Two new Targa Prologue Stages!


We are pleased to announce two new Targa Prologue Stages!

Picture credit: Town of Bay Bulls

For the upcoming 2019 Targa Newfoundland, we have moved our Prologue stages to the famous southern shore of the province. The communities of Bay Bulls and Witless Bay have agreed to host Prologue day for Targa Newfoundland. The whole Prologue day will start in these two communities beginning with the early morning drivers meeting held in Bay Bulls before we run the two stages in that community. Lunch will be held there as well, and then we will be off to Witless Bay for the Prologue stages followed with a car show for Targa local fans. This will be a significant refresh after spending the first 18 years of Targa Newfoundland in the community of Flatrock and surrounding communities who hosted prologue stages.

These two communities have a fascinating history and are the home away from home for those of Irish extract. They are the first communities to be known in Newfoundland as the Irish Loop.  Both communities are actively focused on tourism in the area with two whale watching vessel operations operating out of Bay Bulls alone.  Bay Bulls is also host to the second sea base for the servicing of our offshore oil industry.  Witless Bay, of course, is home to the largest Puffin colony in the North Atlantic which of course will have a special meaning to Targa competitors.

In Memory of Steve McKelvie

Steve Mckelvie

We lost a great friend and competitor recently.  Steve McKelvie passed away. Steve was a multi-year Targa Newfoundland competitor with Rick McLeod (who has also passed) and Harold Von Langsdorff. Steve was different sort of guy; smart, knowledgeable, intense, focused, and temperamental but still very funny. When he and Rick McLeod got together, you could be sure that someone else was going to get gray hair.  Rest in peace Steve, we will remember you, but you will be missed!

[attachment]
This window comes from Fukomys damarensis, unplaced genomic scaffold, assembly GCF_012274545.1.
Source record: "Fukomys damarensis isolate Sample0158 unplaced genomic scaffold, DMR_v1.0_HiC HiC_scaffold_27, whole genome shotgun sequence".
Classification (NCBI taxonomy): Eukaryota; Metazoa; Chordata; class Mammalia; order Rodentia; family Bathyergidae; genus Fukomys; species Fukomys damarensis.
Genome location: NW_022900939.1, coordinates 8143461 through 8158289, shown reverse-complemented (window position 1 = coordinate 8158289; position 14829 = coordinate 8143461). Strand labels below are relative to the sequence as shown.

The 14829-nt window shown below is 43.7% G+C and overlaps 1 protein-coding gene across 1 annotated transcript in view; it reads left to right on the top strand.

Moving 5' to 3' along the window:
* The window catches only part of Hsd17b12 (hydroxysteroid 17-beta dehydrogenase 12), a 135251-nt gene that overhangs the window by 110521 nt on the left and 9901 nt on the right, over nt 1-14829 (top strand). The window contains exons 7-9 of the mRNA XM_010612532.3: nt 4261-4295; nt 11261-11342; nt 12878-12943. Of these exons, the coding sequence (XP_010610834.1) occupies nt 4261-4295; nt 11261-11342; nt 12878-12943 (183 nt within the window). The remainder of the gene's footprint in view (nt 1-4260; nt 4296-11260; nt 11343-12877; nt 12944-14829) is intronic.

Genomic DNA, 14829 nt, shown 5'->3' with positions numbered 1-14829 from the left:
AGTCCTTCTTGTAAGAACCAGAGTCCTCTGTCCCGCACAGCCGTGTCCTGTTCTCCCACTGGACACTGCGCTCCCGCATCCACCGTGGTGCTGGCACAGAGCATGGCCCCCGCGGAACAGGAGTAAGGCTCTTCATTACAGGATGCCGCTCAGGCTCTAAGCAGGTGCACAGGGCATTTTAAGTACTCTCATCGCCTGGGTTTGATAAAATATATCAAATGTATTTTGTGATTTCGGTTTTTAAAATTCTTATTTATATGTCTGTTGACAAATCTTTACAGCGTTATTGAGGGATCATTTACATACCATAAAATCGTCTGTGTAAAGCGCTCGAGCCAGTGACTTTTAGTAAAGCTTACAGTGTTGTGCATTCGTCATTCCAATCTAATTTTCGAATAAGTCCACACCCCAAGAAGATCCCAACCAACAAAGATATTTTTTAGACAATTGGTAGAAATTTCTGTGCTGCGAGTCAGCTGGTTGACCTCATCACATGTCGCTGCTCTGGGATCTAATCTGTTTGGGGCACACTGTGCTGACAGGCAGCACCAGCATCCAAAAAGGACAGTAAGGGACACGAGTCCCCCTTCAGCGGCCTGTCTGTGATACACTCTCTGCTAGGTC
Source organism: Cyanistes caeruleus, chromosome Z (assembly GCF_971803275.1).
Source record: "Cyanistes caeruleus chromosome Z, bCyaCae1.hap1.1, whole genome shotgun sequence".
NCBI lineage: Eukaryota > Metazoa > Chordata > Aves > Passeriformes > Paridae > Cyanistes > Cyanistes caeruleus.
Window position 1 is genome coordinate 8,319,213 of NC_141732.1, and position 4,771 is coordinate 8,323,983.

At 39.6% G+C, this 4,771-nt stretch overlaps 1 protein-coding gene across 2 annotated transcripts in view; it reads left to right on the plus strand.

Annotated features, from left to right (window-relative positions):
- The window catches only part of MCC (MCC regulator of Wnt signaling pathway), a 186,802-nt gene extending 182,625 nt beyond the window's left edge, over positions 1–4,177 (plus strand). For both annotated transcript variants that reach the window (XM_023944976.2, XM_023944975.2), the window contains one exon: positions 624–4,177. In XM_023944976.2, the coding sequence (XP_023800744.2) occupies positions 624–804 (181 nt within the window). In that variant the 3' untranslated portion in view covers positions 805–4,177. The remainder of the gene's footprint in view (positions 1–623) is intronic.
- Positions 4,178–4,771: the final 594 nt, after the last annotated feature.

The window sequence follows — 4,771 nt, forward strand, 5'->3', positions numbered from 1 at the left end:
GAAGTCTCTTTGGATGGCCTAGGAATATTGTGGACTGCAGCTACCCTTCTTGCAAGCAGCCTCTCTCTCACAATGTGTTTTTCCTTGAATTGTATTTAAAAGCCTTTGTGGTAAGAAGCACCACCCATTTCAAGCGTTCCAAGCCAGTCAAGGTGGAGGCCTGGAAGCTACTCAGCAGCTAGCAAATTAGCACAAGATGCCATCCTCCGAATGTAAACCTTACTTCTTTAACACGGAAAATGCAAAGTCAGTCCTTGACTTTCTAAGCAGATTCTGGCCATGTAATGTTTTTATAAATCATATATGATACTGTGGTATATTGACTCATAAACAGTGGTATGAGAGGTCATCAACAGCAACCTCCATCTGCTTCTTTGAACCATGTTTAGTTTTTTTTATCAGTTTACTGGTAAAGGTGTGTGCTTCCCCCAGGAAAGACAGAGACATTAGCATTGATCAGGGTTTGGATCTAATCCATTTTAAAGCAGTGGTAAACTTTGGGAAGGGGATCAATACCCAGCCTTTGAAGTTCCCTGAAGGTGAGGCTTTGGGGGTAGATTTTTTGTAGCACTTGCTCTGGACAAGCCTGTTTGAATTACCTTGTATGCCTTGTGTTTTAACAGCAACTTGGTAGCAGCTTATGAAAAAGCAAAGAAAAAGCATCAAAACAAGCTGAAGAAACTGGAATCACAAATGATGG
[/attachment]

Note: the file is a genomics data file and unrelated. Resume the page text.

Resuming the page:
It’s that Time of year again.

Andrew Warren Mustang Story

It’s that Time of year again. Time to prepare for Bambina Newfoundland!
You are maybe wondering, what is Bambina Newfoundland?

Written by Andrew Warren.

I had been driving a Mustang GT for nearly 20 years before entering that first Bambina… I thought I knew my car! I thought I had forced it, about as good as I could have; and certainly imagined myself a decent driver. Probably as good as half of those fellas on TV… Right? Sigh. Wrong. I had NO idea. When you strap yourself down, check the fire extinguisher, windows up, helmet on. It gets real! When you have enough road, and can legally hammer that thing around the next turn as comfortable as possible;

The cars sat crackling and popping as they cooled off after the third or fourth race of Targa Bambina 2018, and twenty-five of us sat on the wall by Appleby’s in Burin exhilarated. Grinning ear to ear and as happy as could be. Most of us, honestly could not recollect a single moment in our lives, that was as exciting; as what we had just experienced. It was the stuff that made little boys dream! Driving our machines as we had always envisioned; on wide closed roads, with no oncoming traffic, around the cliffs and into the tree-laden landscape of our beautiful Newfoundland and Labrador.  It is almost, indescribable.  It felt like fire and lightning in our veins! We were blessed, calm and grateful for the opportunity, all at the same time. Brake your limit…or your car’s… Let me tell you something. That is when you truly understand your relationship with your vehicle.  Moreover, perhaps yourself.